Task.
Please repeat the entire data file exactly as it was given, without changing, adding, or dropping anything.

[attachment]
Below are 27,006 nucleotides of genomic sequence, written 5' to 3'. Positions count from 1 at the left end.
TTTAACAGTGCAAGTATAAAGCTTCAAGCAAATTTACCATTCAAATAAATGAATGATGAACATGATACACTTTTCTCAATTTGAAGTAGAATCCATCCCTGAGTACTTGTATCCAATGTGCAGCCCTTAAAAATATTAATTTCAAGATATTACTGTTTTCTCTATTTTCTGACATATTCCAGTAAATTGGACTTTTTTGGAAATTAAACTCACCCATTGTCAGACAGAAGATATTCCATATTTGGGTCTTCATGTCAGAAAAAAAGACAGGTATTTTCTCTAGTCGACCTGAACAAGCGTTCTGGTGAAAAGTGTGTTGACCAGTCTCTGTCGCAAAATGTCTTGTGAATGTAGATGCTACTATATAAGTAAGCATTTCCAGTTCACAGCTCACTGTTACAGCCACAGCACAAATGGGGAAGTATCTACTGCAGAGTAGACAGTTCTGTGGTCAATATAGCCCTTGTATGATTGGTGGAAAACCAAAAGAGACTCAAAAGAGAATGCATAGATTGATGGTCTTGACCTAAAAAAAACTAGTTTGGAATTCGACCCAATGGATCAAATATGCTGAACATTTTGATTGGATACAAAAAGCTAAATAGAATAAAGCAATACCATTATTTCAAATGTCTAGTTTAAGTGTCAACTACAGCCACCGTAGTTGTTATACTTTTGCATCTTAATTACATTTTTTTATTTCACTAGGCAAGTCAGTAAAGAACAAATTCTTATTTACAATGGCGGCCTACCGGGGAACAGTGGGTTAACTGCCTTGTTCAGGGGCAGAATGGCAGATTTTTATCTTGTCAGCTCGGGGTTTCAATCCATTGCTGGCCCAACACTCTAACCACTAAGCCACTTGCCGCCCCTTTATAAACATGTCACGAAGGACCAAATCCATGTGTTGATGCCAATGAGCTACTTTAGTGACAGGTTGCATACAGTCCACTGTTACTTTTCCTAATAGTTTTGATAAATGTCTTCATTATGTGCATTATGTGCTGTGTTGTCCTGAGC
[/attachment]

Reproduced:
Below are 27,006 nucleotides of genomic sequence, written 5' to 3'. Positions count from 1 at the left end.
TTTAACAGTGCAAGTATAAAGCTTCAAGCAAATTTACCATTCAAATAAATGAATGATGAACATGATACACTTTTCTCAATTTGAAGTAGAATCCATCCCTGAGTACTTGTATCCAATGTGCAGCCCTTAAAAATATTAATTTCAAGATATTACTGTTTTCTCTATTTTCTGACATATTCCAGTAAATTGGACTTTTTTGGAAATTAAACTCACCCATTGTCAGACAGAAGATATTCCATATTTGGGTCTTCATGTCAGAAAAAAAGACAGGTATTTTCTCTAGTCGACCTGAACAAGCGTTCTGGTGAAAAGTGTGTTGACCAGTCTCTGTCGCAAAATGTCTTGTGAATGTAGATGCTACTATATAAGTAAGCATTTCCAGTTCACAGCTCACTGTTACAGCCACAGCACAAATGGGGAAGTATCTACTGCAGAGTAGACAGTTCTGTGGTCAATATAGCCCTTGTATGATTGGTGGAAAACCAAAAGAGACTCAAAAGAGAATGCATAGATTGATGGTCTTGACCTAAAAAAAACTAGTTTGGAATTCGACCCAATGGATCAAATATGCTGAACATTTTGATTGGATACAAAAAGCTAAATAGAATAAAGCAATACCATTATTTCAAATGTCTAGTTTAAGTGTCAACTACAGCCACCGTAGTTGTTATACTTTTGCATCTTAATTACATTTTTTTATTTCACTAGGCAAGTCAGTAAAGAACAAATTCTTATTTACAATGGCGGCCTACCGGGGAACAGTGGGTTAACTGCCTTGTTCAGGGGCAGAATGGCAGATTTTTATCTTGTCAGCTCGGGGTTTCAATCCATTGCTGGCCCAACACTCTAACCACTAAGCCACTTGCCGCCCCTTTATAAACATGTCACGAAGGACCAAATCCATGTGTTGATGCCAATGAGCTACTTTAGTGACAGGTTGCATACAGTCCACTGTTACTTTTCCTAATAGTTTTGATAAATGTCTTCATTATGTGCATTATGTGCTGTGTTGTCCTGAGC